5. Veering away from the “hard sell” look. What’s another thing that can leave a bad taste in a customer’s mouth? Many will respond: if it looks like the company is desperately hard-selling to make a sale.. As such, you’ll want to avoid text, imagery, and other features that will make the website seem like it’s full of spam. Your design partner should work with you to do the opposite, i.e. engineer a web experience in which behaviors like purchasing seem natural and inevitable.
  6. Assuring customers of secure browsing and purchasing. Security should be a top priority on a website whatever the case, but it will get on your customer’s good side to be transparent about your security mechanisms. Have your partner integrate features such as credit card logos and security software trust badges. Ensure that these are on display when your customer makes an online transaction.
  7. Incorporating features for customer assistance. If you anticipate that your customers need to field a lot of inquiries before making a purchase, then ask the design team to incorporate features that link to your customer care team. One great example is a 24/7 chat window placed on the home page. This kind of feature increases the time customers spend on your site, gives them an avenue to air their concerns, and ultimately creates goodwill between them and your brand.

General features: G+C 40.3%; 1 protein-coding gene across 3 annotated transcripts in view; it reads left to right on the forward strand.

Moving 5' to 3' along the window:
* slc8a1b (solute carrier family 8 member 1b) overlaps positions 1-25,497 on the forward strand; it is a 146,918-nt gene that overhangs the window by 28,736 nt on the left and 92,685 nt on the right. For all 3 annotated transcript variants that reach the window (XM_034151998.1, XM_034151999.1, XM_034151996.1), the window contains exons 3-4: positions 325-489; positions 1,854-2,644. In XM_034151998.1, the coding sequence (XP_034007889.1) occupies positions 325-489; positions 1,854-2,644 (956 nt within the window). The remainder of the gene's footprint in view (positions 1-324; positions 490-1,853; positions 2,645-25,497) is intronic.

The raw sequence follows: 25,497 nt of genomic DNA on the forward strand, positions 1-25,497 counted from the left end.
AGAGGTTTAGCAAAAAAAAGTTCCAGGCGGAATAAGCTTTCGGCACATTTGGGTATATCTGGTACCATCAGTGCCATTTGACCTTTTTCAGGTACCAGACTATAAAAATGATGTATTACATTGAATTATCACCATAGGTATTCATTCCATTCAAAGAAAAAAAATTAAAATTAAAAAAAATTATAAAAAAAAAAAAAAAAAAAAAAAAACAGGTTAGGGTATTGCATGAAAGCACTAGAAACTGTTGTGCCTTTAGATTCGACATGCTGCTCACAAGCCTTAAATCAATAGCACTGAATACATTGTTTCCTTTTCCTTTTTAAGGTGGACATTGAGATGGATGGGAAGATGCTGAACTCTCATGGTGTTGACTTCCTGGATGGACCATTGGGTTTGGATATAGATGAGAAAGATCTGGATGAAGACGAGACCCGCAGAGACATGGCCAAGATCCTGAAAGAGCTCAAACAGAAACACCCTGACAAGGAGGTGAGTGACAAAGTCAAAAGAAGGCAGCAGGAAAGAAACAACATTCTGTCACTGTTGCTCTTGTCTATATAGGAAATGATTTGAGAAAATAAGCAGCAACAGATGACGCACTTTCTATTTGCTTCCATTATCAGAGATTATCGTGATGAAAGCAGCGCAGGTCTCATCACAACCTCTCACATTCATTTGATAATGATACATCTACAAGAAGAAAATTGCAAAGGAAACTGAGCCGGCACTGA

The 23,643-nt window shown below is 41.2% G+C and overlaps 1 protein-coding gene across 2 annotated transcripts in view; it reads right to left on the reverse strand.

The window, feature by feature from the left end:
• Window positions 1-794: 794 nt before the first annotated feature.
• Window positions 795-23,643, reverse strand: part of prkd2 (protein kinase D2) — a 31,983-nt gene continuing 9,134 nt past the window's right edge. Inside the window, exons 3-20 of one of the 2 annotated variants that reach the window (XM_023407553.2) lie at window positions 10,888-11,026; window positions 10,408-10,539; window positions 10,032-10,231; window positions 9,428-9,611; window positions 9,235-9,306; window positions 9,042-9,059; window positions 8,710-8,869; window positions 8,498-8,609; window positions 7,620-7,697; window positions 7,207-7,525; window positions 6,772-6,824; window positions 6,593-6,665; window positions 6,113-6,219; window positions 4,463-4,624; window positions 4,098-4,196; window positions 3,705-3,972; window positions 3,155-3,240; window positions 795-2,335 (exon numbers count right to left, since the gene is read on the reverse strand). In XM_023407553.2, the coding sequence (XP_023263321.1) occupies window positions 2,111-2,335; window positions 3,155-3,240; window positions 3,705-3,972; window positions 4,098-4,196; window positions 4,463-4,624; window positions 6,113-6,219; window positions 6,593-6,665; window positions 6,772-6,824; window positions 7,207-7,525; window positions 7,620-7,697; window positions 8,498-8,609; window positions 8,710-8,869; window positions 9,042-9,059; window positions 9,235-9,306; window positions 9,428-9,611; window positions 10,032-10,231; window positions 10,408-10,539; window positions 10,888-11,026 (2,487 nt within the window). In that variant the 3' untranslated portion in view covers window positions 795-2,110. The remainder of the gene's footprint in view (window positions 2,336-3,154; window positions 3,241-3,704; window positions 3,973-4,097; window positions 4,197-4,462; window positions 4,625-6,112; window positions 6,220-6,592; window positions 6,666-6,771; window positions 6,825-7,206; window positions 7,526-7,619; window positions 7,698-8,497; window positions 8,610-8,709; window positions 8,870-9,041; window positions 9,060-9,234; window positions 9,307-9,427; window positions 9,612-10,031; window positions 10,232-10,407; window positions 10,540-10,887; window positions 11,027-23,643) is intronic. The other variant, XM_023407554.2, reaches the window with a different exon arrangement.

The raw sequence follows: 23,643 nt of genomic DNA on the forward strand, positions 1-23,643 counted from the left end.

Conclusion: How to Gauge the Success of Your Website

Once the hard design work is done, it will be time to evaluate your website’s performance. A website will be well on its way to success and commercial viability if it checks off on the following:

  1. If visitors engage well with the website, i.e. they spend a lot of time on the site, they visit more than one page, they clicking links, they leaving messages and reviews, and so on.
  2. If new visitors are routinely converted into paying customers.
  3. If one-time customers become repeat customers, and continue to visit the site in the future.

If you find partners who are willing to take on your brand’s vision and help you achieve these goals, then you can be sure that you’re in good hands, and you can expect to reap the fruits of your efforts!